When I've bought the A/S in North Carolina, all the major renting car groups did'nt want to rent for towing , and it was from Atlanta, Ga. I've found only one ( American Car rental ).
Another big problem was the insurrance... as I' m a foreigner; not for the renting car but for what you tow....
For the anecdot, when I've picked up the renting car for towing the A/S, there was no hitch ball nor ball mount... Only the square...
I wondered if, instead of renting each year for a 3 monthes period, it was a better solution to buy... an vintage Travel Trailer and find something to tow it or an MH, vintage too.
Here is the dilemna.
That's why I was suggesting Enterprise. They are not like the typical major rental company. They started here in my part of the country and much of their success is not being like the Avis, or Hertz type rental agency. So you might check with them before you give up on renting a tow vehicle. You might find them a little more accomodating.

Jack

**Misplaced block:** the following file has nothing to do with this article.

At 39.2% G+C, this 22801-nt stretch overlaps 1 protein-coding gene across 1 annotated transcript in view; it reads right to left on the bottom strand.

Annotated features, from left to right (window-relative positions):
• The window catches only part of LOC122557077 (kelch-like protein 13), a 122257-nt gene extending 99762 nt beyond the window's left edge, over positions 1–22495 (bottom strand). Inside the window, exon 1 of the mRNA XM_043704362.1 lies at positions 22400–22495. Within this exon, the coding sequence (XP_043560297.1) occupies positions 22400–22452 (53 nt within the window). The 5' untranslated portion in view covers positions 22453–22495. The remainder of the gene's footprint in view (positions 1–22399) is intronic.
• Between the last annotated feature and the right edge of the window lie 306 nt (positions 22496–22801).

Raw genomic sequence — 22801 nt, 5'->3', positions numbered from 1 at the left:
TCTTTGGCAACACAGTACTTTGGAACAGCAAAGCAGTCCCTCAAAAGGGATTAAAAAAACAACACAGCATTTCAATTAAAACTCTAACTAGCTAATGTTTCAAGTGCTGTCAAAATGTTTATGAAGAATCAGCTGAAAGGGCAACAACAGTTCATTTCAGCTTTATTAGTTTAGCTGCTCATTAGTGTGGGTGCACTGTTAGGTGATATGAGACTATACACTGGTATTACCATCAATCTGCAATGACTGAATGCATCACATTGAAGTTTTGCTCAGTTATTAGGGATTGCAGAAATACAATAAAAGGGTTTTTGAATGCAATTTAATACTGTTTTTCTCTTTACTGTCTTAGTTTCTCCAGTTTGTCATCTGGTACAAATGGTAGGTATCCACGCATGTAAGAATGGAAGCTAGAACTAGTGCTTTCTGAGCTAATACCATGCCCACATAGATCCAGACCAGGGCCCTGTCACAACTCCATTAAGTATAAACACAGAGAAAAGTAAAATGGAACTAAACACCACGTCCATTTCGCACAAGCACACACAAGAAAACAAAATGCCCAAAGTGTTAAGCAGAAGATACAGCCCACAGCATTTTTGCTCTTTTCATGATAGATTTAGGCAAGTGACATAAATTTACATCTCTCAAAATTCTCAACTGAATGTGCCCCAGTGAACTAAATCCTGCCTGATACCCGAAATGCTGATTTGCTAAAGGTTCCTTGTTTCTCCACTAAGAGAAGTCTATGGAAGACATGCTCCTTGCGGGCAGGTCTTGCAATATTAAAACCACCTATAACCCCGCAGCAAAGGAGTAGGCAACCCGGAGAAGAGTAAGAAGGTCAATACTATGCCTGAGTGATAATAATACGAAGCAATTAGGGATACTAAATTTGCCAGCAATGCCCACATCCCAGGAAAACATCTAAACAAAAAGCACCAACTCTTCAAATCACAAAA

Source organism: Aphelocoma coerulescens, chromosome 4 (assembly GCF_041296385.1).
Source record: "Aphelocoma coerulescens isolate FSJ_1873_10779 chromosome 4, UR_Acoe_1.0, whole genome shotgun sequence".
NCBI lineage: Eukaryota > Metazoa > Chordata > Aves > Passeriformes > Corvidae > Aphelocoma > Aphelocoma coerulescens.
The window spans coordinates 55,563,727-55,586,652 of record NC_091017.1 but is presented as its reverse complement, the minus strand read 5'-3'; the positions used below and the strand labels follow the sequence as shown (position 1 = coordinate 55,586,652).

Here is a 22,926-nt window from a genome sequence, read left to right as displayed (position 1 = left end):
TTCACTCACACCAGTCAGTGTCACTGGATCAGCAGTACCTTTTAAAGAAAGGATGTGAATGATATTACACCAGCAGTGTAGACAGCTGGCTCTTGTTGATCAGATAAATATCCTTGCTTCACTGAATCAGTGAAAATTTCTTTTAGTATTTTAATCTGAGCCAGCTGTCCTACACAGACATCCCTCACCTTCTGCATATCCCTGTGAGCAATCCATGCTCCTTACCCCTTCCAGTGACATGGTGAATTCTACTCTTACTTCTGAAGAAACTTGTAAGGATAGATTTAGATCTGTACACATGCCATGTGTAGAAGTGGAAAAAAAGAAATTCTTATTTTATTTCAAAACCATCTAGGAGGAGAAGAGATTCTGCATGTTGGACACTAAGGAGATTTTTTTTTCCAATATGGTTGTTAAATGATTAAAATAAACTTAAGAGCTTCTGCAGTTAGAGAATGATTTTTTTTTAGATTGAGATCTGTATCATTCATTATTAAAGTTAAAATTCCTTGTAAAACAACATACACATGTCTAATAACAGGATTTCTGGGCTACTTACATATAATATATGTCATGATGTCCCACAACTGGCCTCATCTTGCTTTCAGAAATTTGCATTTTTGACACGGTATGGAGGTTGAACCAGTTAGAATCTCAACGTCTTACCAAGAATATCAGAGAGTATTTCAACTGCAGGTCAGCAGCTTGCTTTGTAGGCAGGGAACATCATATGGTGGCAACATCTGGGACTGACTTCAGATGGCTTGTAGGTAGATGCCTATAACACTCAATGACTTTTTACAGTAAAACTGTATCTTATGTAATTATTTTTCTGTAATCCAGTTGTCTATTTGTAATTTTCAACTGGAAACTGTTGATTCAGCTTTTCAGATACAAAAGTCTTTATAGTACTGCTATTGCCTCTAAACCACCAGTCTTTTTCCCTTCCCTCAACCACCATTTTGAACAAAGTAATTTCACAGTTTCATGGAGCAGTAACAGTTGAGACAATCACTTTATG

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Old 06-28-2007, 01:51 PM   #14
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hi bruno

buy a moho to use when here?

i LIKE your thinking.

there are other international members here who do just that.

sitting un used for 9 months isn't ideal, so get creative.

find another family to 'timeshare' your state side purchase....

perhaps someone you know also wants to rv in the usa a few months each year.

many mohos DO sit idle here for 3-6 months.

that may actually be how MOST of them live.

a 20 year old classic moho isn't gonna decay much from a few idle months...

come on over the water is fine!

cheers
2air'